Listen up, voters: It was not Sarah Palin's idea to try and fool you by wearing fancy clothes she would not normally have anything to do with! The Republican National Committee bought an opulent $150,000 wardrobe for her and seven family members before she even showed up at the convention, the former vice presidential nominee told Fox News Channel's Greta Von Susteren Tuesday night. The legendary MAVERICK was just "goin' with the flow... if that's the way they do this." She's never even been to a Saks or Neiman Marcus. Why on earth is she telling everyone this now?
If Palin had addressed the wardrobe issue during the campaign, it might have defused the charges of hypocrisy and significantly helped her ticket's chances. But by talking publicly like this now, she's just depleting her still-considerable balance of political capital. Palin's own accounting makes her look like a pushover who agreed to put on the airs of a folksy, small-town mayor while wearing fancy duds that, as she told Susteren, she was relieved to trade in upon her return home. It was only then, Palin said, that she put on "my own clothes." (See video above.)
This clothes thing shouldn't matter, as Palin herself said in the interview. And if she'd just left it alone, it wouldn't. But by talking out of both sides of her mouth about it — first she told Susteren she didn't wear her own clothes on the trail, then that she did — the Alaska governor not only revived the controversy but also reminded her remaining fans of what they liked least about her, about the fumbling duplicity of her ticket in its final weeks.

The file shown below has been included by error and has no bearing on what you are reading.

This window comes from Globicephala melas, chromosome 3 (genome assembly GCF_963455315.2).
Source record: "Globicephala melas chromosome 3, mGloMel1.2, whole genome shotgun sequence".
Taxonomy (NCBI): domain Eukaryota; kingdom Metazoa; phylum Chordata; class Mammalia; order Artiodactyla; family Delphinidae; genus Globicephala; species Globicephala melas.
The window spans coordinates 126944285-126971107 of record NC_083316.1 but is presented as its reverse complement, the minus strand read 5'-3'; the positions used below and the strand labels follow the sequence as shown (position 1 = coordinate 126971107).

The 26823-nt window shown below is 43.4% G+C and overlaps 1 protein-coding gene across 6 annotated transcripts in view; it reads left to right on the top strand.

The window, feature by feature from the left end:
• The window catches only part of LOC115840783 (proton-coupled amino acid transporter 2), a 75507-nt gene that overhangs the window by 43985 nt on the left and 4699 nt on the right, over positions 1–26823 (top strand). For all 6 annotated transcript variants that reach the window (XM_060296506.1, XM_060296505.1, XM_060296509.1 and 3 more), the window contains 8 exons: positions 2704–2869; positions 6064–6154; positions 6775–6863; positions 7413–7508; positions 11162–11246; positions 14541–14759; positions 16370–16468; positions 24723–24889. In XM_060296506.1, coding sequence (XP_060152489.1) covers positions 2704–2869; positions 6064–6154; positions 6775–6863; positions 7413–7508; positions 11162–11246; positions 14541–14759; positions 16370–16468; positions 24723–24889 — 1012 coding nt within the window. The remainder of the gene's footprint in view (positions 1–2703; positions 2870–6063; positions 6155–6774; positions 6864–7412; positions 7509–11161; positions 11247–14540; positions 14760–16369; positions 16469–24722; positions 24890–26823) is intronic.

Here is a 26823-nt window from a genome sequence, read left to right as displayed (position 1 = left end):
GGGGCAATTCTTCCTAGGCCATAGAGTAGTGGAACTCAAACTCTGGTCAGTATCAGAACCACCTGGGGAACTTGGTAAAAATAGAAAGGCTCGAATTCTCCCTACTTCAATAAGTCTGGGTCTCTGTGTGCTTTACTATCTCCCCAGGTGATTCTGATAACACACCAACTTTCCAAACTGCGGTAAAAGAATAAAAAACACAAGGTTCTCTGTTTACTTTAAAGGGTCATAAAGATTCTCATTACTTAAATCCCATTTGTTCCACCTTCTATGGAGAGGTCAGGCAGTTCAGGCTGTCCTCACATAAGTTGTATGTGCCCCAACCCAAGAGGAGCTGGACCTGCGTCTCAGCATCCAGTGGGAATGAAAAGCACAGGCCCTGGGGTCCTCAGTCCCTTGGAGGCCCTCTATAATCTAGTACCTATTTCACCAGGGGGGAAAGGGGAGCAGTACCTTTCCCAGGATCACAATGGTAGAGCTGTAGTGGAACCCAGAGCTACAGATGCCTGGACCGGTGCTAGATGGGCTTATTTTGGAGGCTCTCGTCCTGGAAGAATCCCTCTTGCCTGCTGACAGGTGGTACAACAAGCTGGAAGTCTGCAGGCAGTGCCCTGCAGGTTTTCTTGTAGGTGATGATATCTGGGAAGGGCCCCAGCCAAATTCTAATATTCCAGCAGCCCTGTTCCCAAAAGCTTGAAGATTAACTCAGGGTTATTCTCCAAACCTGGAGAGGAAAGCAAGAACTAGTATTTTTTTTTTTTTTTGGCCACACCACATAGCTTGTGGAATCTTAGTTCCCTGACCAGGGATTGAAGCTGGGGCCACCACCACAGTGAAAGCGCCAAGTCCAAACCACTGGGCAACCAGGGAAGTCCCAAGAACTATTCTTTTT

It doesn't help her credibility that Palin claims no Democratic nominees were slammed over who did their "hair and makeup," or that she also falsely claimed to Van Susteren that Harry Potter hadn't been published while she was mayor of Wasilla, Alaska, and that she therefore couldn't have banned the book from local libraries. This was exposed (at Huffington Post) as an awful lie just minutes after Palin said it.
The governor repeatedly acknowledged she might like to run for the Republican nomination for president in 2012, 2016 or beyond (see video below). A more tactful politician might wait until the body of her last campaign was cold before engaging in such a discussion. On the other hand, everyone knows Palin is a (sometimes irrationally) confident and ambitious politician, and nothing if not plainspoken, so trying to deny the possibility of a run would have just looked silly and out of character.
Palin at least managed to deny those rumors she didn't know her continents, and to work in a cute story about a phone call with Barack Obama (also below). Fox: Put the quality material at the front of the broadcast when you air Part 2 Tuesday night. Having to watch another full hour of Palin is just going to give us more terrible flashbacks to last month.